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Only soccer gold can satisfy Brazil's expectations

Brazil have more at stake than hosts Britain when the teams meet in an Olympic soccer warm-up in Middlesbrough on Friday

Reuters, Thursday 19 Jul 2012
Brazilian Olympic soccer
Members of the Brazilian Olympic soccer team arrive at Heathrow Airport (Photo: AP)
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Brazil go into the London Games looking not only for their first Olympic title but also seeking to find the team and the style that will bring them success when they host the World Cup in 2014.

Coach Mano Menezes boasts one of the strongest squads in the competition with Santos wonder kid Neymar, highly rated midfielder Paulo Henrique Ganso, AC Milan striker Alexandre Pato and Chelsea target Oscar among the under-23 players.

Porto striker Hulk, Real Madrid fullback Marcelo and defender Thiago Silva, who last week signed for Paris St. Germain for a reported 42 million euros, are the three over-age picks.

Although Brazil are favourites Menezes, who has been warned he could lose his job if his team come home empty-handed, says that counts for nothing when the whistle blows.

"We are going to win, but we need to be better than the other side when we play," Menezes said in Rio de Janeiro shortly before flying to Britain. "You don't win by decree."

His young side carry the weight of a nation on their shoulders.

Brazil have won world titles at every level but never Olympic gold and most Brazilians would gladly pass up victories in sailing, judo or volleyball if it meant they could finally get their hands on the elusive soccer winner's medal.

For Menezes, however, winning in London is only part of the deal. He must also shape and prepare his team to win the World Cup on home soil.

Brazil have no competitive fixtures between the Olympics and 2014, except in the relatively relaxed Confederations Cup next year, so this is a golden opportunity to see how the youngsters who will form the backbone of the team in 2014 handle the pressure.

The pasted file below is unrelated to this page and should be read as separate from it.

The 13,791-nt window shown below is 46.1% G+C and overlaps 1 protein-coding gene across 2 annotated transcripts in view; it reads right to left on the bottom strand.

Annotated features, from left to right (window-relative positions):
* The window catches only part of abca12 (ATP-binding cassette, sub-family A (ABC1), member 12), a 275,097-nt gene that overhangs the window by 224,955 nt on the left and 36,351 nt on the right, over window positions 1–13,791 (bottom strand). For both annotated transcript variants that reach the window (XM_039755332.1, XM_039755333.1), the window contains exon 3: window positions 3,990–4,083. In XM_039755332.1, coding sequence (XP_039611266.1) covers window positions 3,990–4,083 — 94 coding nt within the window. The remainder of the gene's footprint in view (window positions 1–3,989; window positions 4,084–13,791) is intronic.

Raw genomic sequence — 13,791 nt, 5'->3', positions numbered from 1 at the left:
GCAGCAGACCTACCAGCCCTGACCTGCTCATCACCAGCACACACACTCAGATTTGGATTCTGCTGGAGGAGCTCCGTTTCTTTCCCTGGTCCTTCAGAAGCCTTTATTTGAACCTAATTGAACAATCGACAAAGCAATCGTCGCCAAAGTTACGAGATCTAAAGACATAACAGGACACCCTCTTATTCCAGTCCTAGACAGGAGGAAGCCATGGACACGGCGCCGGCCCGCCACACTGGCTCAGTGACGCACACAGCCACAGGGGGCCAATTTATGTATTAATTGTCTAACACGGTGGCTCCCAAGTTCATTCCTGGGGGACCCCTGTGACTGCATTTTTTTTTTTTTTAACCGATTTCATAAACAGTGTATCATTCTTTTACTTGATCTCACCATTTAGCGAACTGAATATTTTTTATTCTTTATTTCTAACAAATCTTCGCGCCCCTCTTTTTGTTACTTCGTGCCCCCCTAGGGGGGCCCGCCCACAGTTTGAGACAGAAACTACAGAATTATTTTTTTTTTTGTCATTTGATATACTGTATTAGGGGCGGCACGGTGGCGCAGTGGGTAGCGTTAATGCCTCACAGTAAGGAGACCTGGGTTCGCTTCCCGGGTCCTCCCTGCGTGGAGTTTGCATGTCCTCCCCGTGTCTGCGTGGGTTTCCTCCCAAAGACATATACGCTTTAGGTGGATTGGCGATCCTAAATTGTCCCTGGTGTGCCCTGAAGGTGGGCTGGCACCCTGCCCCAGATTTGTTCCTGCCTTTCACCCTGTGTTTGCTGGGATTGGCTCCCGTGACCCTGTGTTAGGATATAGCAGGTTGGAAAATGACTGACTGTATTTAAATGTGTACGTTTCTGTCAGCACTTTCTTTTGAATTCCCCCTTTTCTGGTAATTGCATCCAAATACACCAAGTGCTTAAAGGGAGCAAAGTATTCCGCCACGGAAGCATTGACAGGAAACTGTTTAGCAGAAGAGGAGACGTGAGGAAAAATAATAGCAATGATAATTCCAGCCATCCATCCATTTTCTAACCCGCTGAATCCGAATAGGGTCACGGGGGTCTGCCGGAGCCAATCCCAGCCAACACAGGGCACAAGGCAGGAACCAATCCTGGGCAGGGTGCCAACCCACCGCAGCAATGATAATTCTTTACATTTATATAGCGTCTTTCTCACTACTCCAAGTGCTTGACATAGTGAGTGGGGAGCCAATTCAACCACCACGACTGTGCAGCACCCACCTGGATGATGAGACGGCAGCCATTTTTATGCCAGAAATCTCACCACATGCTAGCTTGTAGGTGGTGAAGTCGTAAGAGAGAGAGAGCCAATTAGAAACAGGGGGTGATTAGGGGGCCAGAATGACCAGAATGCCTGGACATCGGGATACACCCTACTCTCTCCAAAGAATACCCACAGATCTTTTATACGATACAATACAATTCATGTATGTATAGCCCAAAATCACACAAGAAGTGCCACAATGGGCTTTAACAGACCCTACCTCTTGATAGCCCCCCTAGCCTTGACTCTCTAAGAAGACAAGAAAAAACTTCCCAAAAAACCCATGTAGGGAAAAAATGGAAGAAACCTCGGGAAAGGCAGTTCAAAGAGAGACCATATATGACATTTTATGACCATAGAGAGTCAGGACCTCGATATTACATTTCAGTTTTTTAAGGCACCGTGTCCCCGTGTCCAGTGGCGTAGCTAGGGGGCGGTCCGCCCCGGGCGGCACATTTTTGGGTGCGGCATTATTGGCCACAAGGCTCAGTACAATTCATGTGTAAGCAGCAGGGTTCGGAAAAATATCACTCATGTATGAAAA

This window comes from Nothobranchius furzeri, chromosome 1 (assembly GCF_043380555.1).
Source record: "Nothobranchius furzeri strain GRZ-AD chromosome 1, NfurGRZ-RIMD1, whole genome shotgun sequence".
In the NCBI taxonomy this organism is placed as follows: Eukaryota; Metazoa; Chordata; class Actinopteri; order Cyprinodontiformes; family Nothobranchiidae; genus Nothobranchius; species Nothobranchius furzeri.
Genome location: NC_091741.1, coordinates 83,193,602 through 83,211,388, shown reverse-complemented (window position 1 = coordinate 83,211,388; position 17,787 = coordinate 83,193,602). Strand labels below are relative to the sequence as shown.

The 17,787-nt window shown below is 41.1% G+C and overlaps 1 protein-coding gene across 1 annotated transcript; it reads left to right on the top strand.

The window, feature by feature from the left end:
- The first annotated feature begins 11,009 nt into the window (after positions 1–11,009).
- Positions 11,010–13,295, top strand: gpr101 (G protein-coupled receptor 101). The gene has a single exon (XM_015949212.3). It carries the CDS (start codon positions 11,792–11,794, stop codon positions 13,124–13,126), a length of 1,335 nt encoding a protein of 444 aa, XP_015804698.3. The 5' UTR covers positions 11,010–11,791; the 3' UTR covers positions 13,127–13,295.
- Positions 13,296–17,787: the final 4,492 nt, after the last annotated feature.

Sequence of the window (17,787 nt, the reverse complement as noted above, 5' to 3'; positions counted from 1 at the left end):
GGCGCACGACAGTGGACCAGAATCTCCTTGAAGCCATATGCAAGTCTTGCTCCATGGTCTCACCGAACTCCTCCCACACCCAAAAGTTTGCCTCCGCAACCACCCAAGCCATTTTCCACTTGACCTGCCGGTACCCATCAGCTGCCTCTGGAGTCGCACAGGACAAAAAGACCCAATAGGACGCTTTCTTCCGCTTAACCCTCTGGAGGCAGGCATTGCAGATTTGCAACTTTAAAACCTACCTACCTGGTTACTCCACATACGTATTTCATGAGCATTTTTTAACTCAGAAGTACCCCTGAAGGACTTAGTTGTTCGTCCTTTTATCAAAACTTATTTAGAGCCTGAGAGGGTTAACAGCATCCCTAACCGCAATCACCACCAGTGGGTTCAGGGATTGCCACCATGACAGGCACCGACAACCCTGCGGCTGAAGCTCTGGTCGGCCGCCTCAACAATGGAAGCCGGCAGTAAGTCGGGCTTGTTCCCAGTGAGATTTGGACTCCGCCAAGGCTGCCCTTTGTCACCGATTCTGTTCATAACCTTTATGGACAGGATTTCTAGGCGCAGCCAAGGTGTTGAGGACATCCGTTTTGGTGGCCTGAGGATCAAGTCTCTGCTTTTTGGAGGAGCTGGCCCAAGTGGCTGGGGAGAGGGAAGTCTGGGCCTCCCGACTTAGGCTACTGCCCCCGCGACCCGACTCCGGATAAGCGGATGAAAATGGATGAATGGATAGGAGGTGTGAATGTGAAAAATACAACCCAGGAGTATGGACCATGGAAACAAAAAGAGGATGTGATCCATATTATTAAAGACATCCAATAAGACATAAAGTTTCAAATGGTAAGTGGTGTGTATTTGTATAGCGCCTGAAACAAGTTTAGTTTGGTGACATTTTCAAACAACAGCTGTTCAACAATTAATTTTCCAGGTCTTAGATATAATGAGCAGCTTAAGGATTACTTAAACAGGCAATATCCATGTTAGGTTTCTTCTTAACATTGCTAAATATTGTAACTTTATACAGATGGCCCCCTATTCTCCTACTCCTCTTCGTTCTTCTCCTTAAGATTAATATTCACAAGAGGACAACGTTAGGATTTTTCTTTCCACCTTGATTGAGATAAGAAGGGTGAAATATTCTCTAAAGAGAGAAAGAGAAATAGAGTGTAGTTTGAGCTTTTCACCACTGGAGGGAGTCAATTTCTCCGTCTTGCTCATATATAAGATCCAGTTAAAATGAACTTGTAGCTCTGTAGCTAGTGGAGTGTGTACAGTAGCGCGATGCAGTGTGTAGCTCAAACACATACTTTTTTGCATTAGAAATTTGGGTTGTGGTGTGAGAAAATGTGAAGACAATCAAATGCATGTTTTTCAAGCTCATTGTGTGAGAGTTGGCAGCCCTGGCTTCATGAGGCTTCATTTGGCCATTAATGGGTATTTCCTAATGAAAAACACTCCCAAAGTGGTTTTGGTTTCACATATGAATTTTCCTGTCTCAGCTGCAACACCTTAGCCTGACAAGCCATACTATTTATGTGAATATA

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It is also a chance to see if they are adapting to Menezes' philosophy.

The former Corinthians coach has introduced a more attacking style of play than his predecessor Dunga, and they appear to be learning from the Europeans who press higher up the pitch and value possession.

But although they have won 14 of 24 games since he took over two years ago Brazil have failed to beat big teams Argentina, France, the Netherlands and Germany. Earlier this month Brazil fell to 11th in the FIFA world rankings, their lowest ever.

Menezes told reporters he will start the game against Britain with an attacking formation that includes Neymar, Hulk and Leandro Damiao up front.

It appears to be a declaration of intent and perhaps a harbinger of the Brazil to come that former coach Luiz Felipe Scolari said was more like the Brazil of old.

"Brazil will have a very good team for 2014," Scolari told Reuters earlier this year. "I think that we will have some problems at the back and lots of creativity and goals."

Brazil are in Group C meeting Egypt in Cardiff on July 26, Belarus in Manchester on July 29 and New Zealand in Newcastle on August 1.

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